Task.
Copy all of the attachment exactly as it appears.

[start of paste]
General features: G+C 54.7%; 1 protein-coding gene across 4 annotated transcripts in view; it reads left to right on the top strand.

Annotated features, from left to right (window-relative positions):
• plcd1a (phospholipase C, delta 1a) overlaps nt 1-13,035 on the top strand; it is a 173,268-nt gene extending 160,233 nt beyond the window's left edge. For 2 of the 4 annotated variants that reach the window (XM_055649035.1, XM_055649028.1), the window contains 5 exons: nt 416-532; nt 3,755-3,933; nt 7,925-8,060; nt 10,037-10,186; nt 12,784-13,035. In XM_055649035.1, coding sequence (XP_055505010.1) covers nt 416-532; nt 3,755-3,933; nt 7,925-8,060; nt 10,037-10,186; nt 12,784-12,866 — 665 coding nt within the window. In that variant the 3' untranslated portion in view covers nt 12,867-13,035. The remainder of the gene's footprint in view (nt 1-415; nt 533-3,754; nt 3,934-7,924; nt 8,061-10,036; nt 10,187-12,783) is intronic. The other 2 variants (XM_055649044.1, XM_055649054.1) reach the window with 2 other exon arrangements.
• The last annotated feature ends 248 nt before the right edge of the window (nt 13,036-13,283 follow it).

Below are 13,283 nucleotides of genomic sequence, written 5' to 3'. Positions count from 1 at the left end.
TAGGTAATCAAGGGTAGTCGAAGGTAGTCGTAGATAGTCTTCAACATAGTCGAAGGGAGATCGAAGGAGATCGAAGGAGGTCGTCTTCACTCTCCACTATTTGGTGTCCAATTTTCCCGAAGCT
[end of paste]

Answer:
General features: G+C 54.7%; 1 protein-coding gene across 4 annotated transcripts in view; it reads left to right on the top strand.

Annotated features, from left to right (window-relative positions):
• plcd1a (phospholipase C, delta 1a) overlaps nt 1-13,035 on the top strand; it is a 173,268-nt gene extending 160,233 nt beyond the window's left edge. For 2 of the 4 annotated variants that reach the window (XM_055649035.1, XM_055649028.1), the window contains 5 exons: nt 416-532; nt 3,755-3,933; nt 7,925-8,060; nt 10,037-10,186; nt 12,784-13,035. In XM_055649035.1, coding sequence (XP_055505010.1) covers nt 416-532; nt 3,755-3,933; nt 7,925-8,060; nt 10,037-10,186; nt 12,784-12,866 — 665 coding nt within the window. In that variant the 3' untranslated portion in view covers nt 12,867-13,035. The remainder of the gene's footprint in view (nt 1-415; nt 533-3,754; nt 3,934-7,924; nt 8,061-10,036; nt 10,187-12,783) is intronic. The other 2 variants (XM_055649044.1, XM_055649054.1) reach the window with 2 other exon arrangements.
• The last annotated feature ends 248 nt before the right edge of the window (nt 13,036-13,283 follow it).

Below are 13,283 nucleotides of genomic sequence, written 5' to 3'. Positions count from 1 at the left end.
TAGGTAATCAAGGGTAGTCGAAGGTAGTCGTAGATAGTCTTCAACATAGTCGAAGGGAGATCGAAGGAGATCGAAGGAGGTCGTCTTCACTCTCCACTATTTGGTGTCCAATTTTCCCGAAGCT